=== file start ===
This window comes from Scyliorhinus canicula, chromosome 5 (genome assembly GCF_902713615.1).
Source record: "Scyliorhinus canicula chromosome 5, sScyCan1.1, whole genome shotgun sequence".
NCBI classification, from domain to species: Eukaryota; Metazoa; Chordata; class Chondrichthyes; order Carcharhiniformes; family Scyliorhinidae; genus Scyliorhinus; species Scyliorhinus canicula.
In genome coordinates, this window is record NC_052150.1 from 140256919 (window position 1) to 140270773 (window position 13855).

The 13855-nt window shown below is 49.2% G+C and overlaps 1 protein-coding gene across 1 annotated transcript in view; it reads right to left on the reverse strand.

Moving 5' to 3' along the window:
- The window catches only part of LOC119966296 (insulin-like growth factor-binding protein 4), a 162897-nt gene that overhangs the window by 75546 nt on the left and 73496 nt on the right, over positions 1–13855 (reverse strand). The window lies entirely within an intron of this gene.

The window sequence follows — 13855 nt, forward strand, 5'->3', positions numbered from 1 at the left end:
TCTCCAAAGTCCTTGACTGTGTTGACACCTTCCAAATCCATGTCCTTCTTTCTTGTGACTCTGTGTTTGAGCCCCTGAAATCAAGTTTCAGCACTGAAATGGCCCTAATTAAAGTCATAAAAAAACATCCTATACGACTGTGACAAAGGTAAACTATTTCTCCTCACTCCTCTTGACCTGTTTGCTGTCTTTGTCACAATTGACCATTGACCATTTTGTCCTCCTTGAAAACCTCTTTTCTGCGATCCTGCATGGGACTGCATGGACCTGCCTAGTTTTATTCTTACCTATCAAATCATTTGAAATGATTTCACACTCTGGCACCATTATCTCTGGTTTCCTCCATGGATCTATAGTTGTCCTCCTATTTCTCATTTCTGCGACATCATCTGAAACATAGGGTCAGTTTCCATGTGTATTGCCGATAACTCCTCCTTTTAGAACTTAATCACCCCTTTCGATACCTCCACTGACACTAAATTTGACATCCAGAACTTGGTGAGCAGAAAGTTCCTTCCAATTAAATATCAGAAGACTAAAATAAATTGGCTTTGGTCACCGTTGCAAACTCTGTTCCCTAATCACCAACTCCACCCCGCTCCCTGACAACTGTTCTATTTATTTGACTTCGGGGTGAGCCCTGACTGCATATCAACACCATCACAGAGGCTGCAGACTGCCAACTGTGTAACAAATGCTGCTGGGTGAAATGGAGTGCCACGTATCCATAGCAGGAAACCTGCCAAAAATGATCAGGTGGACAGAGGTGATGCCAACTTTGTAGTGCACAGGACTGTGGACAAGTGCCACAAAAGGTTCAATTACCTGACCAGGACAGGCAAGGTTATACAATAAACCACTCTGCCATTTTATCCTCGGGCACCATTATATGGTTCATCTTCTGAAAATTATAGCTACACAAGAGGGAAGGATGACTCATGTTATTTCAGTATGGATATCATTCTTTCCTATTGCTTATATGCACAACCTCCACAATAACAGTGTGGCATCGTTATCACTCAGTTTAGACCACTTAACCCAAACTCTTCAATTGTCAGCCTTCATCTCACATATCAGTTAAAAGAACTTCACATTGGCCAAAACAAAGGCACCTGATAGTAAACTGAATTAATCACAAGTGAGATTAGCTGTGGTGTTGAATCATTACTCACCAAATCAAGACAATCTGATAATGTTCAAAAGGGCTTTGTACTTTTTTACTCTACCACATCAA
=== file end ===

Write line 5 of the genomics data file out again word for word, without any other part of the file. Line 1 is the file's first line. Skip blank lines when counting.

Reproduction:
The 13855-nt window shown below is 49.2% G+C and overlaps 1 protein-coding gene across 1 annotated transcript in view; it reads right to left on the reverse strand.